Columbia Childrens' Arboretum: Portland's Hidden Treasure

The Columbia Children’s Arboretum is the geographical and social heart of East Columbia. Tall stands of cottonwoods hide it from sight, with a handful of paths and a gravel lane as its only access. Its 28 acres of trees, grassland and waterways provide a quiet home for deer, rabbits, waterfowl and many other animals. But on occasion, this park also hums with schoolchildren learning about nature or neighborhood potlucks on long summer afternoons.

The arboretum’s heart is a 4.5-acre expanse of meadow edged with trees. In 1904, when landscape architect John Olmsted was developing an overall plan for Portland parks, he visited East Columbia. The long meadow vistas in the area reminded him of those his famous father, Frederick Law Olmsted, had included when he designed New York’s Central Park and Brooklyn’s Prospect Park.

John Olmsted proposed that the city buy hundreds or even thousands of acres from local farmers for what he called Columbia Slough Park. This didn’t happen; at the time, this land was not even part of Portland.

Instead, the new Columbia School District #33 bought the current arboretum acreage in the 1920s for a high school that was never built. When Portland Public Schools took over the land in 1964, Columbia School principal Bill Warner and teacher Betty Campbell saw its educational potential. They created the innovative GROW program (Growth through Research, Organization and Work).

Students designed three separate uses for the land: an orchard and organic garden near NE Sixth Avenue; a natural area for the opposite end; and in between, an arboretum of trees representing every state.

All kinds of individuals and groups pitched in to make this a reality. Marines used bulldozers to remove blackberries and create a pond with an island. U.S. Fish and Wildlife stocked this pond with fish. The Rose Society donated rosebushes. The Oregon Association of Nurserymen provided trees and the Rotary Club supplied labels for them. Installing markers for future tree locations became a local Boy Scout project. Local architects helped students with plans for a shelter, but it has never been built because the site has no utilities.

During the 1970s, several states contributed seedlings for the “Grove of 50 States.” A quarter of a century later, one former student still remembers Hawaii’s answer to her request letter; they thought no Hawaiian tree would thrive in our Northwest climate.

When Columbia School was closed as a middle school in 1983, the GROW program shifted to Whitaker School, three miles away. Other schools also visited the arboretum occasionally on field trips. But the cost of transportation soon made frequent trips a problem, and GROW only lasted until the early 1990s. The garden area became a school bus parking site.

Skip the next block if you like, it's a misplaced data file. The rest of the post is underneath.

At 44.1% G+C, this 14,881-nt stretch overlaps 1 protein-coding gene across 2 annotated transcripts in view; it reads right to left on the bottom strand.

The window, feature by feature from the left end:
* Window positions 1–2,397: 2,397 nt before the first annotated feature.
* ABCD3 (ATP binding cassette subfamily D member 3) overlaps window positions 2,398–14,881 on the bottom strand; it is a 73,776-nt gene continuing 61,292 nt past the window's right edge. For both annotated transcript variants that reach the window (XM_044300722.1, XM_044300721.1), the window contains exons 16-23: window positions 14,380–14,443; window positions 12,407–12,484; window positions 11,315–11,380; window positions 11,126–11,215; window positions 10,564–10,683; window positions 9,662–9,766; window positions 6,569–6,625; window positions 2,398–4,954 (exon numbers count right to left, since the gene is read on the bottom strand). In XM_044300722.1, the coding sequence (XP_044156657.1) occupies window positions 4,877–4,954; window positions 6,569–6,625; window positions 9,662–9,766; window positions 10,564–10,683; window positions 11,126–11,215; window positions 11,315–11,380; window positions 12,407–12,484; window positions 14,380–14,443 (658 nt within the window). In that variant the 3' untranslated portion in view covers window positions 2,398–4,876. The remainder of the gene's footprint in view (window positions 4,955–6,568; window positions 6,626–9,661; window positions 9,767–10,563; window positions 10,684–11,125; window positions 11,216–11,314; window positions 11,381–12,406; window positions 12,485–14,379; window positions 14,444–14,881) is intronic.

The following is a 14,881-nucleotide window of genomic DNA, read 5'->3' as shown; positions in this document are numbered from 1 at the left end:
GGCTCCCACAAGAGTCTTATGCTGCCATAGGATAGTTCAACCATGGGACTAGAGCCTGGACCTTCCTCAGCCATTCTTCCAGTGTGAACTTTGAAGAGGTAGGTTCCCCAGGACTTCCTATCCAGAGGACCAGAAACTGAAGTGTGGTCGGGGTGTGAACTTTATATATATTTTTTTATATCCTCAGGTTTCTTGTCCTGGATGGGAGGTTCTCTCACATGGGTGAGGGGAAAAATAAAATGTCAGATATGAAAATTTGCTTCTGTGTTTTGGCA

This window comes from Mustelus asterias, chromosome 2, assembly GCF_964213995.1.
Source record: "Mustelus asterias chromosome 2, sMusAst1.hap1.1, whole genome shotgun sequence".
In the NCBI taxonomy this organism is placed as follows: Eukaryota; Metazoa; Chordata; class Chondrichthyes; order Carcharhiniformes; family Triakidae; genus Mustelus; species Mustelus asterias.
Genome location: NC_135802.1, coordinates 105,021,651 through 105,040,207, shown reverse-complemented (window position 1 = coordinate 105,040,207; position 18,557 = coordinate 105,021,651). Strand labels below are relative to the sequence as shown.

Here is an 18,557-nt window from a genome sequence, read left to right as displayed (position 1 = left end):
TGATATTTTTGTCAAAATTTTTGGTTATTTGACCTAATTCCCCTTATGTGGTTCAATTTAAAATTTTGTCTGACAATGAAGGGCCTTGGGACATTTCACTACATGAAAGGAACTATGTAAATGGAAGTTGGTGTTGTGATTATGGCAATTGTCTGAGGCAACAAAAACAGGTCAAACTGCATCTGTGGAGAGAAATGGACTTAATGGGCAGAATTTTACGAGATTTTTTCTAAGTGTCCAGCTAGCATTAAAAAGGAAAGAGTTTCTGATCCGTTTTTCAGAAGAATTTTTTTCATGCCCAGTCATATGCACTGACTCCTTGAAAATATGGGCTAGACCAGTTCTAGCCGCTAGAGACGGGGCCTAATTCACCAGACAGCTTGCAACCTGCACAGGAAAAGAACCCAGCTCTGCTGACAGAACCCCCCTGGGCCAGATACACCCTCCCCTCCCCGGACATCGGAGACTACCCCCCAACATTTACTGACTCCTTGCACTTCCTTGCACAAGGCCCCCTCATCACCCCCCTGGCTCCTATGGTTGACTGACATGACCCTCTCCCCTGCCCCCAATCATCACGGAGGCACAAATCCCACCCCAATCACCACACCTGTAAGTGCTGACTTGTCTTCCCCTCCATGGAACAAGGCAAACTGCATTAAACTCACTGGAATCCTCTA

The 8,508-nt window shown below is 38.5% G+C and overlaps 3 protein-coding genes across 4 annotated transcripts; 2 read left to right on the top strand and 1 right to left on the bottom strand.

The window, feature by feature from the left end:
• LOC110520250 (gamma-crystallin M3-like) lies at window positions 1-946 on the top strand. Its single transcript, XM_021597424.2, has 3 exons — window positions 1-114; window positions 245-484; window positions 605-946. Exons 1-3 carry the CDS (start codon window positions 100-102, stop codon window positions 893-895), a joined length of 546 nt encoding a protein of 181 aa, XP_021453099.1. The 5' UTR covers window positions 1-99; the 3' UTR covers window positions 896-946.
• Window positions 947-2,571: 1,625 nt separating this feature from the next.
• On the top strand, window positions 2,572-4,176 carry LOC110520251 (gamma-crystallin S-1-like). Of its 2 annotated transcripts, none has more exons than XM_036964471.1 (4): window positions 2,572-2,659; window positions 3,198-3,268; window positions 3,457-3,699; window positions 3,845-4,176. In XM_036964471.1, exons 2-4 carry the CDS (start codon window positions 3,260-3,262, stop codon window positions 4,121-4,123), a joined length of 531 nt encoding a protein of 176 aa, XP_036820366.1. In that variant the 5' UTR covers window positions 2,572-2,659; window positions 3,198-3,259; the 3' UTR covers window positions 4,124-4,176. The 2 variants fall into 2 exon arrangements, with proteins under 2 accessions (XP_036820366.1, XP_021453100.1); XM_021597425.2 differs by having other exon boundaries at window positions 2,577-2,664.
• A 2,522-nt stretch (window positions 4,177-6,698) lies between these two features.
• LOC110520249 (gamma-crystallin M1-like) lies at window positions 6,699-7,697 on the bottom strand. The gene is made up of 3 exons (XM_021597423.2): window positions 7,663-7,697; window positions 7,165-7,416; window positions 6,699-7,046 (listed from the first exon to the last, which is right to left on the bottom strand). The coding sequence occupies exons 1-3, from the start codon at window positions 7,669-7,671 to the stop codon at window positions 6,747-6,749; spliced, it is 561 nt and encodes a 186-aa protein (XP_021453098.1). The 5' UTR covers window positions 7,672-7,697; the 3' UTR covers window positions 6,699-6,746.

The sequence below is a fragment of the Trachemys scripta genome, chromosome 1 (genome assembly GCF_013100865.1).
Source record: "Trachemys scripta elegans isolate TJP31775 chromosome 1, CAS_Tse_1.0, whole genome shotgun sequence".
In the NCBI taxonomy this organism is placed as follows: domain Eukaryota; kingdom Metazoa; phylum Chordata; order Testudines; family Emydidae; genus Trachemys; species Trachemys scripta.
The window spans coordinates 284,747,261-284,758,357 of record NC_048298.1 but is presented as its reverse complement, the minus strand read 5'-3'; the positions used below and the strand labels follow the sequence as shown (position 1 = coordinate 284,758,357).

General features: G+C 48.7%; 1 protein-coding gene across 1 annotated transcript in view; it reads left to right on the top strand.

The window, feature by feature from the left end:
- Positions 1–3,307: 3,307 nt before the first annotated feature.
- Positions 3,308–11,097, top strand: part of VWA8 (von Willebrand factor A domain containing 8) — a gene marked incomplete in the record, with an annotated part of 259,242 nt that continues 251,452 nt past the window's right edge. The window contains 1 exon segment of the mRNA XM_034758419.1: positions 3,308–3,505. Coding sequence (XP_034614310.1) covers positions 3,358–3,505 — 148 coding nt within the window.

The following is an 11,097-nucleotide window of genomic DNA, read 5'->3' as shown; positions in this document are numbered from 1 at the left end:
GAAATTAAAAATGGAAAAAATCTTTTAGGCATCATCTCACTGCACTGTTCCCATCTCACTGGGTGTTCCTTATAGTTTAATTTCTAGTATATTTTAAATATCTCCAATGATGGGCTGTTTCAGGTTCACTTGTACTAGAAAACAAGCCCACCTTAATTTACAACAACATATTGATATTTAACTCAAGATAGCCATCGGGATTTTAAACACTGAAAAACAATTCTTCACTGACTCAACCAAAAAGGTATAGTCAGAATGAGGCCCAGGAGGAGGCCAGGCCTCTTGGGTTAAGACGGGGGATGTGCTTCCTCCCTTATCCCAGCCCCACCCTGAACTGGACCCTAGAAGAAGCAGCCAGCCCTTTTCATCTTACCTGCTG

The neighborhood association established a Columbia Children’s Arboretum Preservation Committee to guide the area’s future use. For years the committee has sponsored monthly work parties to keep the land and plantings in good condition. It helped develop the East Columbia Management Plan—the first natural resources management plan in Portland. This 1980 plan described key policies for the arboretum’s use: promote environmental education; increase recreational opportunities for residents; promote conservation; protect unique and sensitive resources; provide wetland mitigation areas; maintain wildlife corridors; buffer wetland from new developments.

In 1999, Portland Parks and Recreation bought the arboretum from the school district. In March 2004, the department completed the Columbia Children’s Arboretum Management Plan. The document serves as a long-term vision for this new city park. It incorporates the concerns of East Columbia residents, especially in terms of balancing natural areas with possible improvements. It calls for adding paths, play areas and more parking when future funds become available. At the same time, it emphasizes the need to maintain the pastoral flavor of the park, especially the central meadow.

In the meantime, students still occasionally arrive by bus to learn about the natural environment. Portland’s Urban Forestry and Community Gardens program holds clinics here where people can learn about tree care. Neighbors continue to take solo walks in the park or gather for summer potlucks. And their children continue to discover secret trails among the cottonwoods.